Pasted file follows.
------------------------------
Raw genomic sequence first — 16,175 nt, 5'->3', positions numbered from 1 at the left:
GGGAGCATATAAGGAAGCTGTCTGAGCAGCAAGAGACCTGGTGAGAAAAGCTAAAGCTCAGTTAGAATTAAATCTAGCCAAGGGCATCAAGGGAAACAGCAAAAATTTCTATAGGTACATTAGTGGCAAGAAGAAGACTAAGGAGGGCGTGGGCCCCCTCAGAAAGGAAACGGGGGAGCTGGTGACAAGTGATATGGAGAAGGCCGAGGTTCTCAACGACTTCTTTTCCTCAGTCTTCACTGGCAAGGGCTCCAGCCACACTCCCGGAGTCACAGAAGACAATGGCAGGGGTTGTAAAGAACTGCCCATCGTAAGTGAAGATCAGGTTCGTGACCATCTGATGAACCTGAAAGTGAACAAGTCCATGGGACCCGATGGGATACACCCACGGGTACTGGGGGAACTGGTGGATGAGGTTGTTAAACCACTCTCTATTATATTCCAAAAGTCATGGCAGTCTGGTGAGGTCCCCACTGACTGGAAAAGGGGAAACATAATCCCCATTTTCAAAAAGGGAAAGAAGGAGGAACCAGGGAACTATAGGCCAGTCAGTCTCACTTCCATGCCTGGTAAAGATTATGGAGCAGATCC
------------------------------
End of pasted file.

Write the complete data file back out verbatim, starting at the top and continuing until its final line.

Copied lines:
Raw genomic sequence first — 16,175 nt, 5'->3', positions numbered from 1 at the left:
GGGAGCATATAAGGAAGCTGTCTGAGCAGCAAGAGACCTGGTGAGAAAAGCTAAAGCTCAGTTAGAATTAAATCTAGCCAAGGGCATCAAGGGAAACAGCAAAAATTTCTATAGGTACATTAGTGGCAAGAAGAAGACTAAGGAGGGCGTGGGCCCCCTCAGAAAGGAAACGGGGGAGCTGGTGACAAGTGATATGGAGAAGGCCGAGGTTCTCAACGACTTCTTTTCCTCAGTCTTCACTGGCAAGGGCTCCAGCCACACTCCCGGAGTCACAGAAGACAATGGCAGGGGTTGTAAAGAACTGCCCATCGTAAGTGAAGATCAGGTTCGTGACCATCTGATGAACCTGAAAGTGAACAAGTCCATGGGACCCGATGGGATACACCCACGGGTACTGGGGGAACTGGTGGATGAGGTTGTTAAACCACTCTCTATTATATTCCAAAAGTCATGGCAGTCTGGTGAGGTCCCCACTGACTGGAAAAGGGGAAACATAATCCCCATTTTCAAAAAGGGAAAGAAGGAGGAACCAGGGAACTATAGGCCAGTCAGTCTCACTTCCATGCCTGGTAAAGATTATGGAGCAGATCC